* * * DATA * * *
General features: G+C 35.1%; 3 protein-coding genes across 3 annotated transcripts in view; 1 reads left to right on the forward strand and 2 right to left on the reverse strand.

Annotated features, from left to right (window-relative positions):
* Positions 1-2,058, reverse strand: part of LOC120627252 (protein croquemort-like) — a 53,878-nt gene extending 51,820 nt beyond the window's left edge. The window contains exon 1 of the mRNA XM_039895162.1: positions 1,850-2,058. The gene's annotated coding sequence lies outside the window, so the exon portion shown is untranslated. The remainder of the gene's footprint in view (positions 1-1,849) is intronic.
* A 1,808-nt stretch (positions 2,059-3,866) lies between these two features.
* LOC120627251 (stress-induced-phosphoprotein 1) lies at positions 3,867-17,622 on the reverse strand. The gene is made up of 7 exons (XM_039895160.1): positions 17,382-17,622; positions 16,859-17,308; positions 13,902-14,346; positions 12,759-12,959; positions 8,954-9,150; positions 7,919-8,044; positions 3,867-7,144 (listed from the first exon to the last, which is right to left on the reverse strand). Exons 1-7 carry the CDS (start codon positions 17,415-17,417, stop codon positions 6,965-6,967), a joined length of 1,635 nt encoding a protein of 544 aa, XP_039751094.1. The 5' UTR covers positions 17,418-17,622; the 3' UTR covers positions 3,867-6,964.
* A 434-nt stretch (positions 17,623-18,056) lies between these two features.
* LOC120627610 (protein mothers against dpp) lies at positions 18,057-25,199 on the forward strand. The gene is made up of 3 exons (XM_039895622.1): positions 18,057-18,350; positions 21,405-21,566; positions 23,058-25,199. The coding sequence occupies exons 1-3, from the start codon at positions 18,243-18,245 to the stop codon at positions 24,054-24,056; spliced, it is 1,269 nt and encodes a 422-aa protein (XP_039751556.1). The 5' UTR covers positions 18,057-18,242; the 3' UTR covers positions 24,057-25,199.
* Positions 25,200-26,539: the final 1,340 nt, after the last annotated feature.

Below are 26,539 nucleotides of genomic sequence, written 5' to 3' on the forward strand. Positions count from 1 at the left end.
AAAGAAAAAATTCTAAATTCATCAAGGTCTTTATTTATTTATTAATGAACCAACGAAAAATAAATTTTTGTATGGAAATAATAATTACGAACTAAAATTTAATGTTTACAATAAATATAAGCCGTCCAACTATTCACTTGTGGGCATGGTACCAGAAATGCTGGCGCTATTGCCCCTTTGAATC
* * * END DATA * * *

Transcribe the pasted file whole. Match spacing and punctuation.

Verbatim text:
General features: G+C 35.1%; 3 protein-coding genes across 3 annotated transcripts in view; 1 reads left to right on the forward strand and 2 right to left on the reverse strand.

Annotated features, from left to right (window-relative positions):
* Positions 1-2,058, reverse strand: part of LOC120627252 (protein croquemort-like) — a 53,878-nt gene extending 51,820 nt beyond the window's left edge. The window contains exon 1 of the mRNA XM_039895162.1: positions 1,850-2,058. The gene's annotated coding sequence lies outside the window, so the exon portion shown is untranslated. The remainder of the gene's footprint in view (positions 1-1,849) is intronic.
* A 1,808-nt stretch (positions 2,059-3,866) lies between these two features.
* LOC120627251 (stress-induced-phosphoprotein 1) lies at positions 3,867-17,622 on the reverse strand. The gene is made up of 7 exons (XM_039895160.1): positions 17,382-17,622; positions 16,859-17,308; positions 13,902-14,346; positions 12,759-12,959; positions 8,954-9,150; positions 7,919-8,044; positions 3,867-7,144 (listed from the first exon to the last, which is right to left on the reverse strand). Exons 1-7 carry the CDS (start codon positions 17,415-17,417, stop codon positions 6,965-6,967), a joined length of 1,635 nt encoding a protein of 544 aa, XP_039751094.1. The 5' UTR covers positions 17,418-17,622; the 3' UTR covers positions 3,867-6,964.
* A 434-nt stretch (positions 17,623-18,056) lies between these two features.
* LOC120627610 (protein mothers against dpp) lies at positions 18,057-25,199 on the forward strand. The gene is made up of 3 exons (XM_039895622.1): positions 18,057-18,350; positions 21,405-21,566; positions 23,058-25,199. The coding sequence occupies exons 1-3, from the start codon at positions 18,243-18,245 to the stop codon at positions 24,054-24,056; spliced, it is 1,269 nt and encodes a 422-aa protein (XP_039751556.1). The 5' UTR covers positions 18,057-18,242; the 3' UTR covers positions 24,057-25,199.
* Positions 25,200-26,539: the final 1,340 nt, after the last annotated feature.

Below are 26,539 nucleotides of genomic sequence, written 5' to 3' on the forward strand. Positions count from 1 at the left end.
AAAGAAAAAATTCTAAATTCATCAAGGTCTTTATTTATTTATTAATGAACCAACGAAAAATAAATTTTTGTATGGAAATAATAATTACGAACTAAAATTTAATGTTTACAATAAATATAAGCCGTCCAACTATTCACTTGTGGGCATGGTACCAGAAATGCTGGCGCTATTGCCCCTTTGAATC